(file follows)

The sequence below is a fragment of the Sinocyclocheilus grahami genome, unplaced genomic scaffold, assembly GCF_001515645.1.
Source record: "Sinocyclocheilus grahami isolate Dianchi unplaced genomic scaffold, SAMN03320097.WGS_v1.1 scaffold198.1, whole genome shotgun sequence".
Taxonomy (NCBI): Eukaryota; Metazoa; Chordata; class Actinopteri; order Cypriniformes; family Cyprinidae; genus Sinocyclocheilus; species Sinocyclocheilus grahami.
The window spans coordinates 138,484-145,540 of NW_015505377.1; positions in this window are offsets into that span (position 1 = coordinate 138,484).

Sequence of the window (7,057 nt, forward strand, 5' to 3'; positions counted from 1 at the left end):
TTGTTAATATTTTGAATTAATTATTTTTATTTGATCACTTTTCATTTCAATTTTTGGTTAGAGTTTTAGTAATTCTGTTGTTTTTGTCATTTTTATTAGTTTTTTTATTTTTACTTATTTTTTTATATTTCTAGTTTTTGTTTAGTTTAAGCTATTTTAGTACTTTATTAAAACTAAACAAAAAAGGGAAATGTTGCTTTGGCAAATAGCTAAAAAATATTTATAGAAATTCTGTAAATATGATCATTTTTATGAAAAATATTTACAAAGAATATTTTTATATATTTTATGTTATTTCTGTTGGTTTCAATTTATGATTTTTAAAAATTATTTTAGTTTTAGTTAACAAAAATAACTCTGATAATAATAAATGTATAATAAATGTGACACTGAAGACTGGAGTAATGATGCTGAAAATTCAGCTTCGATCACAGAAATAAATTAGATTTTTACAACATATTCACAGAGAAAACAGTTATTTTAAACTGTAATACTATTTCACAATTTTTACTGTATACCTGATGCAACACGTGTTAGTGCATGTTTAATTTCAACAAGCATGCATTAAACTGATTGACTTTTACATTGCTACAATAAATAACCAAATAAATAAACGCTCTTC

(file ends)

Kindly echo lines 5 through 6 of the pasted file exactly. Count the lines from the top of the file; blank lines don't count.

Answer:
Sequence of the window (7,057 nt, forward strand, 5' to 3'; positions counted from 1 at the left end):
TTGTTAATATTTTGAATTAATTATTTTTATTTGATCACTTTTCATTTCAATTTTTGGTTAGAGTTTTAGTAATTCTGTTGTTTTTGTCATTTTTATTAGTTTTTTTATTTTTACTTATTTTTTTATATTTCTAGTTTTTGTTTAGTTTAAGCTATTTTAGTACTTTATTAAAACTAAACAAAAAAGGGAAATGTTGCTTTGGCAAATAGCTAAAAAATATTTATAGAAATTCTGTAAATATGATCATTTTTATGAAAAATATTTACAAAGAATATTTTTATATATTTTATGTTATTTCTGTTGGTTTCAATTTATGATTTTTAAAAATTATTTTAGTTTTAGTTAACAAAAATAACTCTGATAATAATAAATGTATAATAAATGTGACACTGAAGACTGGAGTAATGATGCTGAAAATTCAGCTTCGATCACAGAAATAAATTAGATTTTTACAACATATTCACAGAGAAAACAGTTATTTTAAACTGTAATACTATTTCACAATTTTTACTGTATACCTGATGCAACACGTGTTAGTGCATGTTTAATTTCAACAAGCATGCATTAAACTGATTGACTTTTACATTGCTACAATAAATAACCAAATAAATAAACGCTCTTC